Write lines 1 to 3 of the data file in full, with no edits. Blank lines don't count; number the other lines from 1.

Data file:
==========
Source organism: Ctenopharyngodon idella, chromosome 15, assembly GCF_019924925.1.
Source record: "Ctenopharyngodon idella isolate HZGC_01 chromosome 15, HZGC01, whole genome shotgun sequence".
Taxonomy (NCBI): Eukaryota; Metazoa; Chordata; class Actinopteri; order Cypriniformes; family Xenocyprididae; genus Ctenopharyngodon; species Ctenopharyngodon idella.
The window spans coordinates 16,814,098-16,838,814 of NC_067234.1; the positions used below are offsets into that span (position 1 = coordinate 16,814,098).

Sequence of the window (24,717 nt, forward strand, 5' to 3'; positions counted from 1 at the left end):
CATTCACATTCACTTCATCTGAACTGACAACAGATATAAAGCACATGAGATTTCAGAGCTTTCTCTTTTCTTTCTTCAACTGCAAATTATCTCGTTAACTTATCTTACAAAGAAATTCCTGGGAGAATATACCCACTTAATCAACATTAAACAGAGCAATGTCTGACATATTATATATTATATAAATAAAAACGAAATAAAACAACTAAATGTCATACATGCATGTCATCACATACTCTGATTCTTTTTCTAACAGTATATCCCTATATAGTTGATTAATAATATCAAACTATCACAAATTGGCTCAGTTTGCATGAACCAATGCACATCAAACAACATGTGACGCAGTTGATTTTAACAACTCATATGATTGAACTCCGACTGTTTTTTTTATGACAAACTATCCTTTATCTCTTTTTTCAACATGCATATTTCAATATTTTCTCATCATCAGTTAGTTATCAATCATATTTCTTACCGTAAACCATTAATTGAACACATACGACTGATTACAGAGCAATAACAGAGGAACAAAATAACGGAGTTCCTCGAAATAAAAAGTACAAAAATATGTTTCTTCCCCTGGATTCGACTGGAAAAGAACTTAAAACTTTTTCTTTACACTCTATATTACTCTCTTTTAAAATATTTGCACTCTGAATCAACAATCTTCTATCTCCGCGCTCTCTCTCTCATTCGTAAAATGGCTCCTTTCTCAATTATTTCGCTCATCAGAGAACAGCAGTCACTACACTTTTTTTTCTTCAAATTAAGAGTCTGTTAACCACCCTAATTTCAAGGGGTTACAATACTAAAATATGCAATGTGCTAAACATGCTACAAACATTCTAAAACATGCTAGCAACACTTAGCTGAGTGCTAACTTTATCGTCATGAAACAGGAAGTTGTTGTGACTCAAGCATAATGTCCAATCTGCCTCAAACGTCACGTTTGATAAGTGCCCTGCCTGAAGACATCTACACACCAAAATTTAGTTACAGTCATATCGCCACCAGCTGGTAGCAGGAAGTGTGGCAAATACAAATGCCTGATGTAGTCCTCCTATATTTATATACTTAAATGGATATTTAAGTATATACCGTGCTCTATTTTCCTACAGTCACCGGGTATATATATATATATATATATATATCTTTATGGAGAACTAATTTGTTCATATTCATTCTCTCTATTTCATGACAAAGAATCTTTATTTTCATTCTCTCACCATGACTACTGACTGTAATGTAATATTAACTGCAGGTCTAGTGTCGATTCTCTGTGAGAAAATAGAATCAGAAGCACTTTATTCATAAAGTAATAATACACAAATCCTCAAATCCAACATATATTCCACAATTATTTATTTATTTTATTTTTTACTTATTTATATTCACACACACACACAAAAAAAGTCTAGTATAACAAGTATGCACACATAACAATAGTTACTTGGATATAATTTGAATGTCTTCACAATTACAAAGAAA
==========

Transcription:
Source organism: Ctenopharyngodon idella, chromosome 15, assembly GCF_019924925.1.
Source record: "Ctenopharyngodon idella isolate HZGC_01 chromosome 15, HZGC01, whole genome shotgun sequence".
Taxonomy (NCBI): Eukaryota; Metazoa; Chordata; class Actinopteri; order Cypriniformes; family Xenocyprididae; genus Ctenopharyngodon; species Ctenopharyngodon idella.